This seminar examines the meaning and significance of connection to place through an intensive investigation of Knox County. We will spend much of our time in the surrounding locale, exploring the landscape and interacting with individuals knowledgeable about community life. Complementing these field experiences, scholarship in the arts, humanities, and sciences will address how natural, economic, social, and cultural conditions inform rural character and personal identity. We will conclude our studies by creating a public project designed to share what we have learned. Taken together, these activities will illustrate the distinctive perspective and power of a liberal education. This course counts towards the "institutions and change" or "identity and culture" requirement for the major. It also counts as elective credit in American Studies and Environmental Studies. Prerequisite: open only to first-year and sophomore students.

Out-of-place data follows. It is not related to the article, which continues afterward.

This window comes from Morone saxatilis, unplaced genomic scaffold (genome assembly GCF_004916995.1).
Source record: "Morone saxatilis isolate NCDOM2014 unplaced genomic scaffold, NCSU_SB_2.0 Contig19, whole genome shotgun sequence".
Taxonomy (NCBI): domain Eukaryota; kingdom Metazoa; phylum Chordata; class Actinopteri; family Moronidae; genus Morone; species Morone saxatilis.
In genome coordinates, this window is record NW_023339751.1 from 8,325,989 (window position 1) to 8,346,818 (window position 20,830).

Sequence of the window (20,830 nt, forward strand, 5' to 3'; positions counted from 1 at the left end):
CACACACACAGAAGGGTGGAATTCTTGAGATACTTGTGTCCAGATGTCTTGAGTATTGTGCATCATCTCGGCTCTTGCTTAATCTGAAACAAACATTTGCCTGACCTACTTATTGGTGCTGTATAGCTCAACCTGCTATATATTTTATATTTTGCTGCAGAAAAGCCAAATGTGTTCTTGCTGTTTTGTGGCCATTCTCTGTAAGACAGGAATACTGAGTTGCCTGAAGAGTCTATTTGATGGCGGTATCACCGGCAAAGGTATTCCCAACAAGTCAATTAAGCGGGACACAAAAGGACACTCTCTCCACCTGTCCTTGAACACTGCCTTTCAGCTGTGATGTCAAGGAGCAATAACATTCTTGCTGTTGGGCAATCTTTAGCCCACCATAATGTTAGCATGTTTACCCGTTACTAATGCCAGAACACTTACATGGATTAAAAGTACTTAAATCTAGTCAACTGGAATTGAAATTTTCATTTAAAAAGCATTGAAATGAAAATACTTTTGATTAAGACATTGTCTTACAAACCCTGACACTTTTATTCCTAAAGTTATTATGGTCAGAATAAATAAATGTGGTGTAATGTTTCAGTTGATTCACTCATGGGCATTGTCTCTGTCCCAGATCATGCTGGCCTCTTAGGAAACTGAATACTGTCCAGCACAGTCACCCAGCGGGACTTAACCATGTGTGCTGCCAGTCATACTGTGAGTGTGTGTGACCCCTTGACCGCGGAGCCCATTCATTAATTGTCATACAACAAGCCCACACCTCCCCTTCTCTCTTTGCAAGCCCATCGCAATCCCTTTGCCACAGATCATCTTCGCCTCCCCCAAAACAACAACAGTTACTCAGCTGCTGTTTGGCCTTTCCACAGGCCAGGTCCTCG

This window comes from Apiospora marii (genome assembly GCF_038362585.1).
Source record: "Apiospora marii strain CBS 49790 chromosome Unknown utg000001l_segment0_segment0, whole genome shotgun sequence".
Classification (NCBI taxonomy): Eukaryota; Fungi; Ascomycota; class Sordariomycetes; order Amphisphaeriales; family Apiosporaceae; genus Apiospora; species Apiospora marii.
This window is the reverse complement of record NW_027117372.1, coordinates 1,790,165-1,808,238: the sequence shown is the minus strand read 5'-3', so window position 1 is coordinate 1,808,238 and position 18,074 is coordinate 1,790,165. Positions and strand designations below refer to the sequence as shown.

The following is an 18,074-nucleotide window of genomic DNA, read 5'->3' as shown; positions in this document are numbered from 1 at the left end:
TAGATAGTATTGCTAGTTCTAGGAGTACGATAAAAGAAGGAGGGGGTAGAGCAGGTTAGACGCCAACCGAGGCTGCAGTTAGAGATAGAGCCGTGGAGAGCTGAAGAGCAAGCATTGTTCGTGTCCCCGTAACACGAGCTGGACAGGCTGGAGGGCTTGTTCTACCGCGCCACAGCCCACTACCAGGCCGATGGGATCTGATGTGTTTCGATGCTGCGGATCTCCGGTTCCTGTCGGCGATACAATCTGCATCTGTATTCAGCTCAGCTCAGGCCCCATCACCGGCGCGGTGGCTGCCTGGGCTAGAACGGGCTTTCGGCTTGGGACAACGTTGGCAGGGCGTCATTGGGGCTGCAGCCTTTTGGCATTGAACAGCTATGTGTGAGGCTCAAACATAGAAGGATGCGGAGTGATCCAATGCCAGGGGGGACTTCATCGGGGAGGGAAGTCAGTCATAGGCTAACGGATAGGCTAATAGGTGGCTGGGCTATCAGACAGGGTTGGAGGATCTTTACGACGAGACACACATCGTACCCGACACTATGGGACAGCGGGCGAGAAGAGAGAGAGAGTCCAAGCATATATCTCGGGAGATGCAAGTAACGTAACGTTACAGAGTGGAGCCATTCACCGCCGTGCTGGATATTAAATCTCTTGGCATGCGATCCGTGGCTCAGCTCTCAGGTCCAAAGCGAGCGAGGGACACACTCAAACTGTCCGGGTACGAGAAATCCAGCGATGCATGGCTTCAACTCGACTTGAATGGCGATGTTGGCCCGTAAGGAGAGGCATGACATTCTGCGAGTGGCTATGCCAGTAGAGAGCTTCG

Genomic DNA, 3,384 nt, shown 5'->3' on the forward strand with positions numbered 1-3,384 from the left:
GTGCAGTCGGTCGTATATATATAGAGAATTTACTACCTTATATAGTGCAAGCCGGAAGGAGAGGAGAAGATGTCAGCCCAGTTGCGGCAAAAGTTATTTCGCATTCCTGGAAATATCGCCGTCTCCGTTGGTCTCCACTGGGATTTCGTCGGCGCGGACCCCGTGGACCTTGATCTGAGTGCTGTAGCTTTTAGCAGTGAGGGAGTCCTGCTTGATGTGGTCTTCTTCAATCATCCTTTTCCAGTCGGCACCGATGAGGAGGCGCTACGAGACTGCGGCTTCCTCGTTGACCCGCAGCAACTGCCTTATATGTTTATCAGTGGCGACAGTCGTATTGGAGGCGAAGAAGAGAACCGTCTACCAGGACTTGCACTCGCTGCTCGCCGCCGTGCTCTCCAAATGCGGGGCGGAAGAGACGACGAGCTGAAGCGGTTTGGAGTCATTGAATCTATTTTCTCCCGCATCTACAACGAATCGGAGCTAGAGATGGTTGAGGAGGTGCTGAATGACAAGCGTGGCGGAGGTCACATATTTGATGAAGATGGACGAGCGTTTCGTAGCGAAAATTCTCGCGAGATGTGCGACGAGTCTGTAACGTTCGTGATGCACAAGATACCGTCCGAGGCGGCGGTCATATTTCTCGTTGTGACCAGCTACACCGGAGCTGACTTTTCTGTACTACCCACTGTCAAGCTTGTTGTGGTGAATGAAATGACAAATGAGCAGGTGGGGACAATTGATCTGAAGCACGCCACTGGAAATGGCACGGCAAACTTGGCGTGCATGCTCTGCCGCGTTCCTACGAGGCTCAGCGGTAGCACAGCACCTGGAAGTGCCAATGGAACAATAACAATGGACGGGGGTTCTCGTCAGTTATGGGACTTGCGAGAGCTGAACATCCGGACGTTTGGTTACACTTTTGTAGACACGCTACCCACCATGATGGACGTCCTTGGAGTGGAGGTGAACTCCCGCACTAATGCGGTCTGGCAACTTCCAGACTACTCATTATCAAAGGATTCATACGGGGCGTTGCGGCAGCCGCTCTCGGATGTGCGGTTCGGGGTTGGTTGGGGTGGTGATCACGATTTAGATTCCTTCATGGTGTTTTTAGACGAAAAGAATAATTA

|TR||9:40 am-11:00 am||Treleaven House 101|
|Seats filled/limit: 11/12|
|80598||SOCY 291.04||Special Topic: Economy and Society|
What is the relationship between society and production, consumption and exchange? How might a sociological approach to the market reveal insights into its function, successes and failures? This course probes those questions by bringing to bear a sociological lens on economic behavior. We will explore the sociological foundations of value and exchange, the logic of social networks and social capital, and the institutional architecture of markets. To do so, we will draw from tools in sociological theory and comparative-historical analysis. Along the way, we'll investigate why some ethnic enclaves have seen economic success, the meaning of consumption for social class, and the causes of the 2007-2008 global economic crisis. This course counts toward the "institutions and change" requirement for the major. Prerequisite: 100-level sociology course.
|WF||2:10 pm-3:30 pm||Graham Gund Gallery 101|
|Seats filled/limit: 20/20|
|80161||SOCY 361.00||Classical Social Theory|